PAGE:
22 May 2018

Innocence and truth

by Marc Masurovsky

We are socialized from an early age to tell the truth, the whole truth and nothing but the truth. We are told, at least in the United States, that we are innocent until proven guilty, even if we were caught with the blood-soaked knife in our right hand and the unlit stick of dynamite in the left hand, several hundred thousand dollars of crispy cash in one hundred dollar denominations heaped in a pile in the corner. Innocent until proven guilty. Tell the truth, nothing but the truth, so help you God.

If we are told to tell the truth, we learn that the lie, which is the opposite of the truth, is a bad thing. If we lie, that is, if we do not tell the truth as it is, it makes us into bad people, into liars, and we deserve whatever gets thrown at us by our parents, our friends, and/or total strangers in a position of authority. We will go to hell, no questions asked. We should not do business with people who lie. They should be marginalized, ostracized, condemned for what they are—liars.

If people lie, does that mean that they are dishonest? Can you be an honest businessman and lie at the same time? Does it depend on who you lie to and what you lie about? Are you a liar if you tell only one lie? Or can you tell one lie a month and still not be viewed as a liar? Or one a year? Or one a week? Can you be dishonest once or twice a year and still be considered to be honest?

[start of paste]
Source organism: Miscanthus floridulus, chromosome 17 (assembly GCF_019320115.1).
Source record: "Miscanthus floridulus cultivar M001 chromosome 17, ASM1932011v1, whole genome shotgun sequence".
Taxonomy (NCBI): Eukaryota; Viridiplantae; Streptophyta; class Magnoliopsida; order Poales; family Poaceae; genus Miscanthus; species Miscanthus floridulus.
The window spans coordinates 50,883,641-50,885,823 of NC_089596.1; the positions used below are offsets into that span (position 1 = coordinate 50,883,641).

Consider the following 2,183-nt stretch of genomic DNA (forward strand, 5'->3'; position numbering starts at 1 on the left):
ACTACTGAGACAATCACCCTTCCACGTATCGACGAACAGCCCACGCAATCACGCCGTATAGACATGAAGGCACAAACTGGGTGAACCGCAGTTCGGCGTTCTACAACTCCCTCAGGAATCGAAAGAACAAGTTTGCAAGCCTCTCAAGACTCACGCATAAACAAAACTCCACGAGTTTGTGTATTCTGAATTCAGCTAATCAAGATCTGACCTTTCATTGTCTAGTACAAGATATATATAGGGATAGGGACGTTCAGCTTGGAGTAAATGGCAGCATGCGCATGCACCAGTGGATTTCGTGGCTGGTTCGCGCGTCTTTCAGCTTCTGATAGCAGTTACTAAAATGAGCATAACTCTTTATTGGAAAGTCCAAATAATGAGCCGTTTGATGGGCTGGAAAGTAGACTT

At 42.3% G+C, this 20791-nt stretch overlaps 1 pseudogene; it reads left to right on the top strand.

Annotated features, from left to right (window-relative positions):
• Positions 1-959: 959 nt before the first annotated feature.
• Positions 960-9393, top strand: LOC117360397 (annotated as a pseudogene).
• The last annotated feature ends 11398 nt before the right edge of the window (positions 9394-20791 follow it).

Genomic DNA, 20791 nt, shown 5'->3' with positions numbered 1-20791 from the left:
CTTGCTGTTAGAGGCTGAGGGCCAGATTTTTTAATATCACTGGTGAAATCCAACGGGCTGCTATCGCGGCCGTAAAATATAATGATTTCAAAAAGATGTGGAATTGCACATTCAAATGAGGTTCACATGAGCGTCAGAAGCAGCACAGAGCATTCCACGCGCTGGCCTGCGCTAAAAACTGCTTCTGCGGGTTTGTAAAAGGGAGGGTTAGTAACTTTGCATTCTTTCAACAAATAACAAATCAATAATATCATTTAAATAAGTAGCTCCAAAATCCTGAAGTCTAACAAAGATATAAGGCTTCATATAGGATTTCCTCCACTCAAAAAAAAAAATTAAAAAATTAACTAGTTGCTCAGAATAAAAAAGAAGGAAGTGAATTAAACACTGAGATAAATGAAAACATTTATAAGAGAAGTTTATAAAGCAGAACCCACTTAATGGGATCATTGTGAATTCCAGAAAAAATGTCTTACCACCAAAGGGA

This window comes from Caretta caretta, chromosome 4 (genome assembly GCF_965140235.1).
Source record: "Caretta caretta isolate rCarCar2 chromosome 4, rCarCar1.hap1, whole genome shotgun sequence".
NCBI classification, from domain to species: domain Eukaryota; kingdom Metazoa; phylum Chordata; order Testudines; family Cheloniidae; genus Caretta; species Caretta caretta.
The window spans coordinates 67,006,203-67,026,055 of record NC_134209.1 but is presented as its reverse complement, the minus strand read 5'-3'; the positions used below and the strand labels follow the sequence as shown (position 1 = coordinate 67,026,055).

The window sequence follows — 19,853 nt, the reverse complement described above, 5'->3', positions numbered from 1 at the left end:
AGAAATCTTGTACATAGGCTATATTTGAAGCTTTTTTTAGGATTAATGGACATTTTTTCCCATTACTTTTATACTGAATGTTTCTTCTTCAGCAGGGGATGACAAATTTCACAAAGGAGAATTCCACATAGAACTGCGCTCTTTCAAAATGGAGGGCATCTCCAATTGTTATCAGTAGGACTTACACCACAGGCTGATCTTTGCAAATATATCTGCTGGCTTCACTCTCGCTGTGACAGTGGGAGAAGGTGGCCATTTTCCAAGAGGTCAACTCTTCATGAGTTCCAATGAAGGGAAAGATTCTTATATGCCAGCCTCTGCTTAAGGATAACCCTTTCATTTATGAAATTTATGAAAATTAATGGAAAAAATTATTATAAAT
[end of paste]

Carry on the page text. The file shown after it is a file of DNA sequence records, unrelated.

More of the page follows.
Can you be in business and tell the truth no matter what? Can you stay in business and tell the truth? What does it really mean to tell the truth? There are so many people who say: “well, I told a small lie today. Nothing much. No one got hurt.” Or someone confesses: “That was a white lie, actually.” A white lie? And what’s a black lie? Or a red lie? One can only infer that the “white lie” is on par with the small lie, it is of no consequence. No one gets hurt. We’re cool, right?

Is an inflated story a lie if it does not reflect accurately the facts as they unfolded? If you overrate the value of an object, are you lying about the object’s true value? Since value, for the most part, is subjective, is inflation or deflation a lie because it is inaccurate? Is the inaccuracy a deliberate part of a negotiating strategy to either buy or sell or exchange an asset? If so, does that make you, the inflator or deflator, a liar, a dishonest person? Should I continue to do business with you?

If you attribute a painting, a drawing, a print, a sculpture, a piece of furniture, to an artist who is not the actual artist and you do so knowingly? In other words, you “mis-represented” the authorship of the object. Is a deliberate, thought-out, calculated “mis-representation” as bad as a lie? After all, you chose not to tell the truth about the object. Does that make you a dishonest person or a clever negotiator or salesperson? Is the art of the deal anchored in calculated misrepresentations, small lies, white lies?

What about the professional relationships between dealers, collectors, galleries, museums and their clients, the artists they represent, the brokers with whom they must deal, the curators and experts who are “in between” somewhere in the transaction, the endless parade of support staff, donors, investors, specialists, historians, and other experts? Are they all telling the truth? Or are they all engaging in a massive cornucopia of white lies, small lies, unaccountable “honest mistakes” quickly patched with a self-flagellating [well-calculated] self-mortifying tweet that same afternoon or the next morning—early!—and accompanying selfie, hinting that forgiveness is in order until the next mishap occurs? If everyone involved in the art trade commits such mishaps, is that person shunned, excluded, treated as a pariah, unreliable, lacking all credibility? If so, no one might be left standing in the art market. It might actually implode from an acute attack of truth telling.